Chart nine in the Corporate Reputation Watch 2008 study of MBAs tells a mixed story about how these future managers see reputation and countervailing offsets.
When asked the question "If an industry sector has a poor reputation, what could a firm in that sector offer you to compensate for the sector's poor reputation, and/or what could attract you to work for that firm?", most MBA respondents focused on the firm offering more career opportunities, more money and more chances for learning and development.
Again, not surprising. These are students who have invested a hell of a lot of money to advance their career options.
More interesting, though, is - to use financial phraseology - what is 'below the line'.
Once you get past the expedience (not meant to be judgmental) you find that MBAs want their employers to be actively enriching the reputation bank and sustaining ethical practices. The fourth item on the list in chart nine is "The firm's commitment to improving its own reputation.' In other words, MBA students don't want to be part of a company which ignores its industry's bad reputation. Nor do they want to come on staff of a company that fails to recognize the relationship between a commitment to high standards and ethics and a poor reputation (fifth on the list).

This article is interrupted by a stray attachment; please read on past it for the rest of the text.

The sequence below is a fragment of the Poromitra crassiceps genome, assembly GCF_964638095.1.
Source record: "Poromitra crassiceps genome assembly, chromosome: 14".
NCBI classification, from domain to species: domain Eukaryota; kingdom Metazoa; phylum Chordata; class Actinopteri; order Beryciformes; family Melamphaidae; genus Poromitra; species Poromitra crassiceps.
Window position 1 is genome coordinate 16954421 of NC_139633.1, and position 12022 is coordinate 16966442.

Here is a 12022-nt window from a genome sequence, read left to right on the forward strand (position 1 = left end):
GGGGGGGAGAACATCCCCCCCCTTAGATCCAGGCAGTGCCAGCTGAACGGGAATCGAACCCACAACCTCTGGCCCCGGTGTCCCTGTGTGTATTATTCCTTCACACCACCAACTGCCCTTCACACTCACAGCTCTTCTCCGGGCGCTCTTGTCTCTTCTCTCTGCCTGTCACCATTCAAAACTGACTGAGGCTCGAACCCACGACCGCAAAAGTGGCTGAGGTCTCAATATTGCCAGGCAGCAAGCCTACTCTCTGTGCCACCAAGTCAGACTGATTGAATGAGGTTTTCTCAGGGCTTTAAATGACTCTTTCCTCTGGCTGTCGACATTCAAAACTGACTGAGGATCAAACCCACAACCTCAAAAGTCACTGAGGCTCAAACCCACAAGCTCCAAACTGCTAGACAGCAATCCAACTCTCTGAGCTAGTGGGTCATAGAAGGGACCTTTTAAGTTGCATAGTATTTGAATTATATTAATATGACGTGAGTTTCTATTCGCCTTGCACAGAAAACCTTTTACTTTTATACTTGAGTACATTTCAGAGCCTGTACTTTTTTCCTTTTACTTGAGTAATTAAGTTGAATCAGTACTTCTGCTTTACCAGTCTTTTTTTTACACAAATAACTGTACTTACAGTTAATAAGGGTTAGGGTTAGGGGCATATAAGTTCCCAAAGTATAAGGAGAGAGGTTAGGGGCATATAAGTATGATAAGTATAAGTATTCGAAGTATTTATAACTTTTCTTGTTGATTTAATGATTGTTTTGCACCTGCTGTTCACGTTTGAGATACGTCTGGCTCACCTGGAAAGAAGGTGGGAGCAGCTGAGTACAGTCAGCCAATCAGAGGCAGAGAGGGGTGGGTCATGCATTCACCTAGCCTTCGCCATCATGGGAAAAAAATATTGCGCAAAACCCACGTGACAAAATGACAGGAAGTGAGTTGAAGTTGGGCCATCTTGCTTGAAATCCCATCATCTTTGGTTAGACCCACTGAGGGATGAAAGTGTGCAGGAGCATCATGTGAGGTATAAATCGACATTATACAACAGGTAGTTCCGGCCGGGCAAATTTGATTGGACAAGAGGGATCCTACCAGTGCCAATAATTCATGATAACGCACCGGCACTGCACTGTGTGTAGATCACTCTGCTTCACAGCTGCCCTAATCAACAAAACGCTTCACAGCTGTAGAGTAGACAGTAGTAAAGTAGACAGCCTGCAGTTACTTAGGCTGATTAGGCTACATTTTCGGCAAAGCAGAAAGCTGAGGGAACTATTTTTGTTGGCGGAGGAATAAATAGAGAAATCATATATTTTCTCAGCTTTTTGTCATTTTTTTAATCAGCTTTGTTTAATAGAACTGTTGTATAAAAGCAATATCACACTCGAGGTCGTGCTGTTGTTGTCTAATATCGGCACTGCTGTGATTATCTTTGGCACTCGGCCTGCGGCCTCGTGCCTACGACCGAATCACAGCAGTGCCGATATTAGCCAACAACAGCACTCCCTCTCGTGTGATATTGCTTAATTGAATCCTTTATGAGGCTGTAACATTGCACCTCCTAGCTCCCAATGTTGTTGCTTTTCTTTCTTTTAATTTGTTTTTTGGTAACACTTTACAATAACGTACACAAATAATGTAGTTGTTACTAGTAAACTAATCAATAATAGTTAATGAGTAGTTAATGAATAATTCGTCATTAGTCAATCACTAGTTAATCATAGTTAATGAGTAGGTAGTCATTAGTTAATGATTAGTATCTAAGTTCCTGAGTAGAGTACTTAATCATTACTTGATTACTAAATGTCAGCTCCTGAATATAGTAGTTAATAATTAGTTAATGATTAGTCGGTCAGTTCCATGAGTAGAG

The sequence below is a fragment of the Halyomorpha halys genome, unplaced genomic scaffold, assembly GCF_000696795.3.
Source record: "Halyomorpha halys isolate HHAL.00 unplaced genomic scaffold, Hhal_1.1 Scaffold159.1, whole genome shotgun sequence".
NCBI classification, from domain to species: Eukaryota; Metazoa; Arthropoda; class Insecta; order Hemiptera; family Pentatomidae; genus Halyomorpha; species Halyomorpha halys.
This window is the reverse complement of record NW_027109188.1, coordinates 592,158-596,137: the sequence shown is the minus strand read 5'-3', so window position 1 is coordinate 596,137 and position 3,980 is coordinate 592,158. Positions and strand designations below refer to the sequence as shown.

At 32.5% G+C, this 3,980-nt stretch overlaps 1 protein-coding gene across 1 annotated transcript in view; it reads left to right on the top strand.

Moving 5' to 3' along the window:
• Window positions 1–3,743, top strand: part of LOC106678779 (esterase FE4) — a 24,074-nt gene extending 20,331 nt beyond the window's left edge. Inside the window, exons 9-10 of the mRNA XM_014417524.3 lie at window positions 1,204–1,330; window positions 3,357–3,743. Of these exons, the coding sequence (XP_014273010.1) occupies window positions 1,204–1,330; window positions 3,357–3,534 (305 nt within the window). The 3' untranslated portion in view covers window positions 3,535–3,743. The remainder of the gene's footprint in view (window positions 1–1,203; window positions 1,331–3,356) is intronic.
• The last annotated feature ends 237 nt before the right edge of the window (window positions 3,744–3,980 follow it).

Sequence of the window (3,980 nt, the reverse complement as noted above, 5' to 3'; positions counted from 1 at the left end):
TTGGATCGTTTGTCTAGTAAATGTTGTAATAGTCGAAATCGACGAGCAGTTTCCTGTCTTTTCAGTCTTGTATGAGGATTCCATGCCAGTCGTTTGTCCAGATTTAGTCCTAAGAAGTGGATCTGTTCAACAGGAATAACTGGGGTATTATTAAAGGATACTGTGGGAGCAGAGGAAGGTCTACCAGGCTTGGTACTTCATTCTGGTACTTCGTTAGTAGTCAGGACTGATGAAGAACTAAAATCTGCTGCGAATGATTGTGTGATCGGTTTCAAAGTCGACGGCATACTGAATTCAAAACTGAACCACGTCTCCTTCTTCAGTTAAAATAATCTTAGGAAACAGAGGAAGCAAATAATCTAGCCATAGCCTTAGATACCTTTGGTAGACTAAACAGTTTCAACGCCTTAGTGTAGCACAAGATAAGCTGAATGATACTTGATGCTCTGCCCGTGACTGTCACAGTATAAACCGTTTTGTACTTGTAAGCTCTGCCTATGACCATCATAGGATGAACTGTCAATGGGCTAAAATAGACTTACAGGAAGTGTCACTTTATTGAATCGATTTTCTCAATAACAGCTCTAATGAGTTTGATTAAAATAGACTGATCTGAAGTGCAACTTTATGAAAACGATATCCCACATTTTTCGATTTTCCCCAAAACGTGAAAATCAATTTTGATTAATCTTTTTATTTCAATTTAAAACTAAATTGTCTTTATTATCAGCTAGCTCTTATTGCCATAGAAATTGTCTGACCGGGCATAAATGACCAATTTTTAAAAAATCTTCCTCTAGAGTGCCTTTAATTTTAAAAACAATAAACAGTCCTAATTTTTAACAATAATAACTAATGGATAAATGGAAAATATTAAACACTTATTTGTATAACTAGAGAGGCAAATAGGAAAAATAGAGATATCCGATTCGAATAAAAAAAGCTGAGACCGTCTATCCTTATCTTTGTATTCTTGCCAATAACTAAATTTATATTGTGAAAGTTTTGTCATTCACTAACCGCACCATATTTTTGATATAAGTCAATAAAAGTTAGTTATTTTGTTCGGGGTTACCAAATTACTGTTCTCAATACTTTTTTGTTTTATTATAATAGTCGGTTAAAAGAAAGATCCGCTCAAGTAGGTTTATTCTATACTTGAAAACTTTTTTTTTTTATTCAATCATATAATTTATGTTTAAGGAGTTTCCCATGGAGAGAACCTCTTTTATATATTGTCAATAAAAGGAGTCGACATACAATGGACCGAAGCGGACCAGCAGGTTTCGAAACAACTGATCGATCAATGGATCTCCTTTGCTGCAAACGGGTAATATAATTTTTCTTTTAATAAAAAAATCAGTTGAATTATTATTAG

Or perhaps they are really just driven by the lure of filthy lucre . . . 96% (chart four below) agree with the statement that "a company that fails to look after reputational aspects of performance with ultimately suffer financially too." Self-serving or sensitive?